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the Complete Review
the complete review - lecture

     

The Clothing of Books

by
Jhumpa Lahiri


general information | review summaries | our review | links | about the author

To purchase The Clothing of Books



Title: The Clothing of Books
Author: Jhumpa Lahiri
Genre: Lecture
Written: 2015 (Eng. 2016)
Length: 71 pages
Original in: Italian
Availability: The Clothing of Books - US
The Clothing of Books - UK
The Clothing of Books - Canada
  • Italian title: Il vestito dei libri
  • Translated by Alberto Vourvoulias-Bush
  • Delivered, in slightly different form, 10 June 2015 at the Festival degli Scrittori

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Our Assessment:

B : nice little personal piece

See our review for fuller assessment.




Review Summaries
Source Rating Date Reviewer
TLS . 28/7/2017 Nancy Campbell


  From the Reviews:
  • "Lahiriís spirited essay (...) considers the sartorial fate of the text after it has left the author: how it is dressed by the designer. Lahiri personalizes the classic metaphor with fragments of memoir. (...) Lahiri considers good book cover design to be a form of translation. She advocates dialogue between author and artist" - Nancy Campbell, Times Literary Supplement

Please note that these ratings solely represent the complete review's biased interpretation and subjective opinion of the actual reviews and do not claim to accurately reflect or represent the views of the reviewers. Similarly the illustrative quotes chosen here are merely those the complete review subjectively believes represent the tenor and judgment of the review as a whole. We acknowledge (and remind and warn you) that they may, in fact, be entirely unrepresentative of the actual reviews by any other measure.

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The complete review's Review:

       Jhumpa Lahiri's keynote speech from the 2015 Festival degli Scrittori focuses not on the content of books, but on how they, as objects, are dressed up and presented.
       Lahiri's is a very personal take -- she writes especially of her own experience, and feelings -- but it nevertheless gives a decent impression of book covers and jackets as part of the publishing process (including how small the role of the author is in deciding how their book is to be presented to the world).
       Lahiri begins speaking not about books but about clothes, and how she often felt judged because of her clothes, both when visiting India -- where she envied her cousins' school uniforms -- and growing up in the United States (with both her classmates and her traditional mother judgmental). From here she moves to the books she has written, jacketed and covered in ways she has had little or no influence over -- and about which she admits:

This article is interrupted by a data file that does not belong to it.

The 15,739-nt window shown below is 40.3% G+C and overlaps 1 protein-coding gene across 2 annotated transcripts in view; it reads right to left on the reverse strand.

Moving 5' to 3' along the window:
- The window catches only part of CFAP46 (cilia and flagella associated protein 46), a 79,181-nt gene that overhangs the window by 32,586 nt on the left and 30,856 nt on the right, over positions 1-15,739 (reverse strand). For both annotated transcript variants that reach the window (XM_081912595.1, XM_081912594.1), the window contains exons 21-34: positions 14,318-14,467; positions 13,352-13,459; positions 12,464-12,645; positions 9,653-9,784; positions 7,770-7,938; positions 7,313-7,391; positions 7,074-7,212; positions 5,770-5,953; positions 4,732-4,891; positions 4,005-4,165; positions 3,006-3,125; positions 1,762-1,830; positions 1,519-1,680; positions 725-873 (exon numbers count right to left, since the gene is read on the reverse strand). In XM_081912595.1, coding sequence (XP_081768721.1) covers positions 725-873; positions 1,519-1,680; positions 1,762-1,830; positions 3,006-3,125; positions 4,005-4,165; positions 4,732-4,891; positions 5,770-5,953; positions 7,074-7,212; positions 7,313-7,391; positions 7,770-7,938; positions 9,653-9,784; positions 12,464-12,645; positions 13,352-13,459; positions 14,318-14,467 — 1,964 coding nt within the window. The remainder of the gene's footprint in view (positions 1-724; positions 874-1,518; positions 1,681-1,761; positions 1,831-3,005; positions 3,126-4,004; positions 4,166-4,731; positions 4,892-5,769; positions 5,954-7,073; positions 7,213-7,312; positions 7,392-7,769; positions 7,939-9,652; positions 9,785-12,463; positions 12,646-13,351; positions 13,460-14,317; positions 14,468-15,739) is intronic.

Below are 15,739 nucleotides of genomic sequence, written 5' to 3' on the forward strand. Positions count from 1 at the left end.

[I]n my opinion, most of my book jackets don't fit me, which is why I sometimes think, as a writer too, that a uniform would be the answer.
       [Aside: as longtime readers know, I am a huge fan of the unadorned, simple, and completely uniform book jacket -- the way many French publishers do it, for example -- and can only say: hear ! hear !]
       It's good to hear her befuddlement about some of the cover-selections her books have been subjected to -- "How is it possible, I ask myself, that my book has been framed in such an ugly or banal way ?" -- but it's a shame that this small paperback isn't illustrated, with at least a few (or, ideally, all the) examples. (She estimates her books can now be found with: "in all, around one hundred different book covers. One hundred different interpretations".) And it's almost cruel for Lahiri not to reveal which one she is talking about when she admits:
     There is a certain awful cover for one of my books that elicits in me an almost violent response. Each time I am asked to autograph that edition, I feel the impulse to rip the cover off the book.
       Lahiri does mention and discuss some examples, of publishers' uniform series (such as the Piccola Biblioteca Adelphi, as well as of her own books (such as, specifically, In altre parole). Among the amusing observations: she received a book, an Italian edition of a novel written in English by an author of Indian origin, whose cover is: "identical in every detail" with the current US edition of her first book of short stories, making for a weird (yet all too common) sort of double-take.
       While Lahiri's perspective remains personal throughout, much that she describes is universal, such as the comforting familiarity of old covers in which we first encountered certain books (and how a new version can make it seem like a different book). She covers many aspects of what a cover means for a book -- to author as well as (potential or actual) reader --, with anecdotes and personal experience giving a more intimate feel to the discussion. This isn't a book-jacket-study; it's more like a casual discussion -- but Lahiri has thought about this quite a bit, and well, and presents a nice little summary here.
       Again: it's disappointing that this isn't a fully illustrated volume (though the fact that it isn't allows for the handy pocket-sized format that is always welcome), and that Lahiri doesn't offer a closer tour, even with without those visual aids, through her own book-covers, but the text alone will do, too, even if it is a bit of an in-between book -- longish for an essay, but much less than a full-blown-study.

- M.A.Orthofer, 26 November 2016

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Links:

The Clothing of Books: Reviews: Other books by Jhumpa Lahiri under review: Other books of interest under review:

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About the Author:

       Jhumpa Lahiri is a Pulitzer Prize-winning author.

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© 2016-2017 the complete review

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